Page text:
Colorado has the potential to generate more than 35% of its electricity needs from geothermal energy. Its wind energy potential is even greater; the state could generate 1,100% of its current electricity use by employing this renewable source.

The state could also generate over 1000% of its current electricity use by leveraging solar energy potential.

Will it cost money to switch from dirty to clean energy sources?  Absolutely – nobody has ever seriously advocated otherwise.

But would the costs of not making that switch be even higher?  Yes.  According to the International Energy Agency (IEA), the world will have to spend an extra $500 billion to cut carbon emissions for each year it delays implementing serious action on global warming. This would be on top of the $10.5 trillion investment needed from 2010 to 2030 to boost renewable energy development and improve energy efficiency.  And that’s just added costs to switching our energy infrastructure.  That analysis didn’t look at rising sea levels, rising temperatures, more severe droughts, acidified oceans, or geopolitical unrest as millions more climate refugees start moving around, etc.

Suddenly, the costs of switching to renewable energies and living more efficiently looks pretty cheap.

Cross-posted at SquareState.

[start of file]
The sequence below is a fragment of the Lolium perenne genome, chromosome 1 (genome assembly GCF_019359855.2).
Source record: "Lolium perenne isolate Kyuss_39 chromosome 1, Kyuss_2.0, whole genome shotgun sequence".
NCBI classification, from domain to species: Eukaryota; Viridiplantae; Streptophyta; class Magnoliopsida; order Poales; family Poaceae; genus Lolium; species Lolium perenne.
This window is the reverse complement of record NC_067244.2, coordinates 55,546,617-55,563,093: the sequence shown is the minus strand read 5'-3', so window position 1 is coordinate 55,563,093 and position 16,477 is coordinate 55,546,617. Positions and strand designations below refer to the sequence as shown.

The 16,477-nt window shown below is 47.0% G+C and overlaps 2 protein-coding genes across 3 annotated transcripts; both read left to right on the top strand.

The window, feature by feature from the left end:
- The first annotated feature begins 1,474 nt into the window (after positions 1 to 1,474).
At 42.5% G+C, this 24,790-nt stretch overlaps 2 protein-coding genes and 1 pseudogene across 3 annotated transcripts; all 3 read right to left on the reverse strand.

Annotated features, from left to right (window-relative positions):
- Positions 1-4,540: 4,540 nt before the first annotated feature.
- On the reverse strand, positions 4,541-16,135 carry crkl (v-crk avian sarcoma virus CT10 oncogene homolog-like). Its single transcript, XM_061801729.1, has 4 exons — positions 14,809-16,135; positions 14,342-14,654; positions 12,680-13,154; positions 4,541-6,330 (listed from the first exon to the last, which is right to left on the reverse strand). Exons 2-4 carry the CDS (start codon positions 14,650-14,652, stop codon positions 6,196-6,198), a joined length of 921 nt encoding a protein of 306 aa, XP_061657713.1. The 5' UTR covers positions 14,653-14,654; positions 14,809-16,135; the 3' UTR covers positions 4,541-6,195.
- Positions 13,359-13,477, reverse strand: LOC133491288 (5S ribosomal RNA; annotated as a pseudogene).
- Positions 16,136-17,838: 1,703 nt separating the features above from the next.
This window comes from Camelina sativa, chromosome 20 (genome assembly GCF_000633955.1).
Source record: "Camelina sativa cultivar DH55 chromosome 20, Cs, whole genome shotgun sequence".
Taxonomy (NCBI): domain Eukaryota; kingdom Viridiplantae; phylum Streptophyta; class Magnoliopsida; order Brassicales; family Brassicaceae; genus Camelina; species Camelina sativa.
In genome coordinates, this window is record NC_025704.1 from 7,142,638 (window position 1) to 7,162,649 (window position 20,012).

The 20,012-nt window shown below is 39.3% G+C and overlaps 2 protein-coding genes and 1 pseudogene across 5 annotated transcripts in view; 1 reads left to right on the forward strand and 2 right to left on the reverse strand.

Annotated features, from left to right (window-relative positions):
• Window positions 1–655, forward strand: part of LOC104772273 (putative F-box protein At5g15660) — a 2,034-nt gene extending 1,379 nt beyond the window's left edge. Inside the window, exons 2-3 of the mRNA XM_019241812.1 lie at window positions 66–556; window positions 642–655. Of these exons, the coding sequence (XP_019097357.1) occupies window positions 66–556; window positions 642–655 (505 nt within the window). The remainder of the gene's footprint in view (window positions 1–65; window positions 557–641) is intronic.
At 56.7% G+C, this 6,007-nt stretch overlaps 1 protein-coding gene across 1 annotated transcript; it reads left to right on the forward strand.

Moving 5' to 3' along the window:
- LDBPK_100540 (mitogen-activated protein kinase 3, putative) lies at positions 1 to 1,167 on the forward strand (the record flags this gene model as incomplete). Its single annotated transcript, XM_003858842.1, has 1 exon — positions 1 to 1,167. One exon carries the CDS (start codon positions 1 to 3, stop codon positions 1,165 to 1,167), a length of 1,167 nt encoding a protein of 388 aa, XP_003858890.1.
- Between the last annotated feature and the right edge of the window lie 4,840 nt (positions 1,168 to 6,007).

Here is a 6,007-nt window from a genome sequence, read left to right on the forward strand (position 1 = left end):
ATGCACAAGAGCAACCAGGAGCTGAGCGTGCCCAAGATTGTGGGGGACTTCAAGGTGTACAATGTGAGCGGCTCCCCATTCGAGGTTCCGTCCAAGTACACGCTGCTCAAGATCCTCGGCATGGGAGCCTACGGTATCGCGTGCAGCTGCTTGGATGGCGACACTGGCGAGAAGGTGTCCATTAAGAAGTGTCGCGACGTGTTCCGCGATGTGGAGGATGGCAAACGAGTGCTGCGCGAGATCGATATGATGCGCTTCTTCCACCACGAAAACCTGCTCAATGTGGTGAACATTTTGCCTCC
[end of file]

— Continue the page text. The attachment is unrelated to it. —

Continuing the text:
Leave a comment

Will Democrats Push Back On Republican Teabaggers’ Attempt To Gut Medicare?


And I really do think it’s that simple.  Obama has already ceded the majority of the ground that could honestly be considered liberal.  That’s the way he wants it; that’s the way his handlers want it; it’s become the way his supporters want it.  He’s made plenty of pretty-sounding speeches about the topic, saying over and over he won’t let Medicare be turned into a voucher system.  Which tells me that is where things will end up when all is said and done.  Contractual obligations don’t matter to this man or his staff.  Staying in power does.

Mark my words: the big 3 contractual obligations run by the federal government will look very different after Obama and other “Democrats” are done with them.  Those changes might not take place immediately, but they’ll take place.  Just like his health care system reform insurance giveaway – the biggest changes still won’t take place for years, but they’re coming.  And when they get here, it’s not as if the system will be better than was before the reform.  And the Obama drones will swear up and down that the destruction of Medicare will be as good for all of us as the health insurance giveaway was.

Want to prove me wrong, Obama?  Fine, prove me wrong.  Don’t let Republican Teabaggers start the process to destroy programs that have worked quite well for generations.  Actions speak louder than words.  Stand up to extremists for once instead of trying to figure out a way to help them stab the rest of us in the back.

Leave a comment

March 2011 CO2 Concentration: 392.40ppm

An average of 392.40ppm CO2 concentration was measured at NOAA’s Mauna Loa, Hawai’i’s  Observatory during March 2011.